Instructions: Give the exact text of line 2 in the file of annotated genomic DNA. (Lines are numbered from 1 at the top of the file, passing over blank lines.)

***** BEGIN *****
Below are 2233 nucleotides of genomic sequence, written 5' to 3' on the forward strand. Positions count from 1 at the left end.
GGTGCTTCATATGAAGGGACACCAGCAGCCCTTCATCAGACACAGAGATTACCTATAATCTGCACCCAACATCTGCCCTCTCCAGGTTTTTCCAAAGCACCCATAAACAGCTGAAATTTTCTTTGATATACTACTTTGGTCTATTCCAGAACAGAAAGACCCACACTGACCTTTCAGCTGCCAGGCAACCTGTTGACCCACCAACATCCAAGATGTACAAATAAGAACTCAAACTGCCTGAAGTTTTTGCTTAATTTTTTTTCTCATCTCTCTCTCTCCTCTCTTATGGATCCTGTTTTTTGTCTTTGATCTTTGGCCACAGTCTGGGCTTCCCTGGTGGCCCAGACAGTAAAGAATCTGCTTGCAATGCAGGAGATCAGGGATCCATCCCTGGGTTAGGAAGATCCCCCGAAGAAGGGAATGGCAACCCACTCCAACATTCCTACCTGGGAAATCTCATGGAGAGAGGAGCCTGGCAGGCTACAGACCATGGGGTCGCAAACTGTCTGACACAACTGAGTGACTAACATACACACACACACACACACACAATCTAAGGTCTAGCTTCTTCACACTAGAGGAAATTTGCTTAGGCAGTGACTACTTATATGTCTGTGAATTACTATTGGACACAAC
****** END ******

GGTGCTTCATATGAAGGGACACCAGCAGCCCTTCATCAGACACAGAGATTACCTATAATCTGCACCCAACATCTGCCCTCTCCAGGTTTTTCCAAAGCACCCATAAACAGCTGAAATTTTCTTTGATATACTACTTTGGTCTATTCCAGAACAGAAAGACCCACACTGACCTTTCAGCTGCCAGGCAACCTGTTGACCCACCAACATCCAAGATGTACAAATAAGAACTCAAACTGCCTGAAGTTTTTGCTTAATTTTTTTTCTCATCTCTCTCTCTCCTCTCTTATGGATCCTGTTTTTTGTCTTTGATCTTTGGCCACAGTCTGGGCTTCCCTGGTGGCCCAGACAGTAAAGAATCTGCTTGCAATGCAGGAGATCAGGGATCCATCCCTGGGTTAGGAAGATCCCCCGAAGAAGGGAATGGCAACCCACTCCAACATTCCTACCTGGGAAATCTCATGGAGAGAGGAGCCTGGCAGGCTACAGACCATGGGGTCGCAAACTGTCTGACACAACTGAGTGACTAACATACACACACACACACACACACAATCTAAGGTCTAGCTTCTTCACACTAGAGGAAATTTGCTTAGGCAGTGACTACTTATATGTCTGTGAATTACTATTGGACACAAC